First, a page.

SOSC 3040 SYLLABUS 10-11 - AS/SOSC 3040 6.0 CORPORATE...

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AS/SOSC 3040 6.0 CORPORATE SOCIAL RESPONSIBILITY Course Director: Allan Greenbaum Office: N743 Ross Office Hours: Wednesday 2:45-4:00 pm or by appointment E-mail: [email protected] Lecture Time: Friday 12:30-2:30pm. Location: Curtis Lecture Hall K Course Description: This course investigates the theory and practice of Corporate Social Responsibility programs, including the normative and social science analysis of particular issues and practices, as well as their role in regulation and legitimation in larger political economy regimes. Definitions of corporate social responsibility (CSR) tend to be hazy. Here’s a typical one, from the federal government’s Industry Canada website: Corporate social responsibility is necessarily an evolving term that does not have a standard definition or a fully recognized set of specific criteria. With the understanding that businesses play a key role on job and wealth creation in society, CSR is generally understood to be the way a company achieves a balance or integration of economic, environmental, and social imperatives while at the same time addressing shareholder and stakeholder expectations…. The way businesses engage/involve the shareholders, employees, customers, suppliers, governments, non-governmental organizations, international organizations, and other stakeholders is usually a key feature of the concept. While business compliance with laws and regulations on social, environmental and economic objectives set the official level of CSR performance, CSR is often understood as involving the private sector commitments and activities that extend beyond this foundation of compliance with laws…. CSR commitments and activities typically address aspects of a firm's behaviour (including its policies and practices) with respect to such key elements as; health and safety, environmental protection, human rights, human resource management practices, corporate governance, community development, and consumer protection, labour protection, supplier relations, business ethics, and stakeholder rights. A vast and ever-growing literature of books, articles, websites, consultant’s reports etc. tells business managers why and how to manage corporations in socially responsible ways, or to trumpet the extent to which they have done so. In this course, we will not focus on the “how-to”. Rather, we will approach CSR from an interdisciplinary academic perspective, using philosophical analysis, social theory, and empirical social science to examine CSR as an idea and a social practice. We begin the course by analyzing CSR mainly from the perspective of normative analysis. What does it mean for a company to be socially responsible? Can an organization have moral responsibilities, and if so, how? What is the nature and extent of the moral responsibilities of corporations (or managers acting in their capacity as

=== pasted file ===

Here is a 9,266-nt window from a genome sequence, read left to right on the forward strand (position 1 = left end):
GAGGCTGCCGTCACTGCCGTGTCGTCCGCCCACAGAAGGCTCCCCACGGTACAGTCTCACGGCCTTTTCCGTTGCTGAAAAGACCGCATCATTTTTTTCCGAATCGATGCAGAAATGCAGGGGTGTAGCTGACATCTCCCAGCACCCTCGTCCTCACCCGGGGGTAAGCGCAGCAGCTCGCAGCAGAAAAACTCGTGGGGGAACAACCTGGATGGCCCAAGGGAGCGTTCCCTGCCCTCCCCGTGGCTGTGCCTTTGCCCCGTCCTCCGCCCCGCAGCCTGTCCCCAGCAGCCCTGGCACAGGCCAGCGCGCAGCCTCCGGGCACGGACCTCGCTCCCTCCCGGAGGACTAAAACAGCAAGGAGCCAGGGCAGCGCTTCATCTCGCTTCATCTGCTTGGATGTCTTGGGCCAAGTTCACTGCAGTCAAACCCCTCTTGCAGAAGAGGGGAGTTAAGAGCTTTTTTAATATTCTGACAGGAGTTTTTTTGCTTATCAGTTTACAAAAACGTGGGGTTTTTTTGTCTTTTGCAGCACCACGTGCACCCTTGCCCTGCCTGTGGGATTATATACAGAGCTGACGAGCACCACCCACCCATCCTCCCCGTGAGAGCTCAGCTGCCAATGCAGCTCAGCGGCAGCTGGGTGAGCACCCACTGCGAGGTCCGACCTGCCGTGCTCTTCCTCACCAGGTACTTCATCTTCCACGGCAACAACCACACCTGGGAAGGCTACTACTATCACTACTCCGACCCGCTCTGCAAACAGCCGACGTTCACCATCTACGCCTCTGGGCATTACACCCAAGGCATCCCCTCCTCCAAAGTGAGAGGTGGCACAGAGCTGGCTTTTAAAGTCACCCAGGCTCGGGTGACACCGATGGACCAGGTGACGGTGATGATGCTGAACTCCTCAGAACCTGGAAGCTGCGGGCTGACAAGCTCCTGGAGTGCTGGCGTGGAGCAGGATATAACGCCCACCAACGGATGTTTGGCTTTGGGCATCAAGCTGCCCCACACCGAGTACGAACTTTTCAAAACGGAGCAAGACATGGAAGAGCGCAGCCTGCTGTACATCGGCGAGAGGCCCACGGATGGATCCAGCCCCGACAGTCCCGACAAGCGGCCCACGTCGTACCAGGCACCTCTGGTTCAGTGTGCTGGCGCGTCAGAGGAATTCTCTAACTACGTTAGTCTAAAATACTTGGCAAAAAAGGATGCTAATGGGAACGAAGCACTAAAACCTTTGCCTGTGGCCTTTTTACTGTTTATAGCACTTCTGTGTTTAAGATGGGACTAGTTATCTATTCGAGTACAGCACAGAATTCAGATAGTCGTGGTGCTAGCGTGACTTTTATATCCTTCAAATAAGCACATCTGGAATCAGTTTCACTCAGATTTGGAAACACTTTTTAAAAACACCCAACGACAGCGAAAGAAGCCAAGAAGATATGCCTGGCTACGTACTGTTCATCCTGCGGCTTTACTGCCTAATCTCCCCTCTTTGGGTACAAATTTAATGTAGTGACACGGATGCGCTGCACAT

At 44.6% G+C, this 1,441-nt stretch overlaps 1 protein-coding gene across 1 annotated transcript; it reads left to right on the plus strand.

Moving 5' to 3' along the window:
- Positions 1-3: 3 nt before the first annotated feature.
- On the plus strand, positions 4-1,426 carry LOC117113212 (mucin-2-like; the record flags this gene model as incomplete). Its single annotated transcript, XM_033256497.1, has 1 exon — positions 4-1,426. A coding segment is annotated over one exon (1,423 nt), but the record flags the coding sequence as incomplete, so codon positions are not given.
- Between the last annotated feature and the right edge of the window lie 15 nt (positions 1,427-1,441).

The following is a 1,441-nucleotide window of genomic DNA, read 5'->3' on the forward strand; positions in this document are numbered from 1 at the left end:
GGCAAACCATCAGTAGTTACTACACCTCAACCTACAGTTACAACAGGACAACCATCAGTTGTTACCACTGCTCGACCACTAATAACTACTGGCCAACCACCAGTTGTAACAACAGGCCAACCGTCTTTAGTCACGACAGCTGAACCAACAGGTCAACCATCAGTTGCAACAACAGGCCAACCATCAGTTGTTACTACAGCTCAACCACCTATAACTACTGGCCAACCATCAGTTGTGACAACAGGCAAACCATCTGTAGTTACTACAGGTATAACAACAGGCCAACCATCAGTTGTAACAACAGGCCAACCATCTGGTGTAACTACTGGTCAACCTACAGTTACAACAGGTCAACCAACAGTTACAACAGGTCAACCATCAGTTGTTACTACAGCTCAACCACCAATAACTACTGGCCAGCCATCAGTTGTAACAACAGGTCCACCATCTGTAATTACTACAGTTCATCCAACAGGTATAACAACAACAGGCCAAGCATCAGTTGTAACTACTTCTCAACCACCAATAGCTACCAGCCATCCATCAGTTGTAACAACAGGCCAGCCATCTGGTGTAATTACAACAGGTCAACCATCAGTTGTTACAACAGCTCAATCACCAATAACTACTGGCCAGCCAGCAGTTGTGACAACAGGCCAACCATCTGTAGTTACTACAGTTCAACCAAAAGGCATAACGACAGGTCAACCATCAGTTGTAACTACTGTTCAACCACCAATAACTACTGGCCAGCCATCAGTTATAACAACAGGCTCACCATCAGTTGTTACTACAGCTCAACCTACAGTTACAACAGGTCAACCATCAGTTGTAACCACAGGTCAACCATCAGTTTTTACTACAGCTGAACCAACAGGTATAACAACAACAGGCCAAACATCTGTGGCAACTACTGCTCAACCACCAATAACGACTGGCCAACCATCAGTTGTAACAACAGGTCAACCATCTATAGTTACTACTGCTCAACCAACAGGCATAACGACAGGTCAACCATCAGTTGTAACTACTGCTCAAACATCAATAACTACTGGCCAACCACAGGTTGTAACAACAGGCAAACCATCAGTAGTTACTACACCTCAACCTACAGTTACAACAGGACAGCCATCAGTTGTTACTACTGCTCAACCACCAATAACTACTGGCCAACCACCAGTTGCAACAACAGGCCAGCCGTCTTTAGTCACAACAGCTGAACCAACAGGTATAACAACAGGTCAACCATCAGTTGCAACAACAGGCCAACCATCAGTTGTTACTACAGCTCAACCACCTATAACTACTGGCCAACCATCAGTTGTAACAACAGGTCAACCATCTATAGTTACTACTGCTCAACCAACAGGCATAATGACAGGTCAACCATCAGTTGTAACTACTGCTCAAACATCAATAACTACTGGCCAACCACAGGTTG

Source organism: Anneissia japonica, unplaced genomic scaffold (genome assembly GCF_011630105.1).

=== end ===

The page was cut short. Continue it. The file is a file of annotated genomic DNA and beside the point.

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corporate “directing minds”)? Responsibilities to whom? Do firms have different kinds of responsibilities to different kinds of stakeholders, and if so why?
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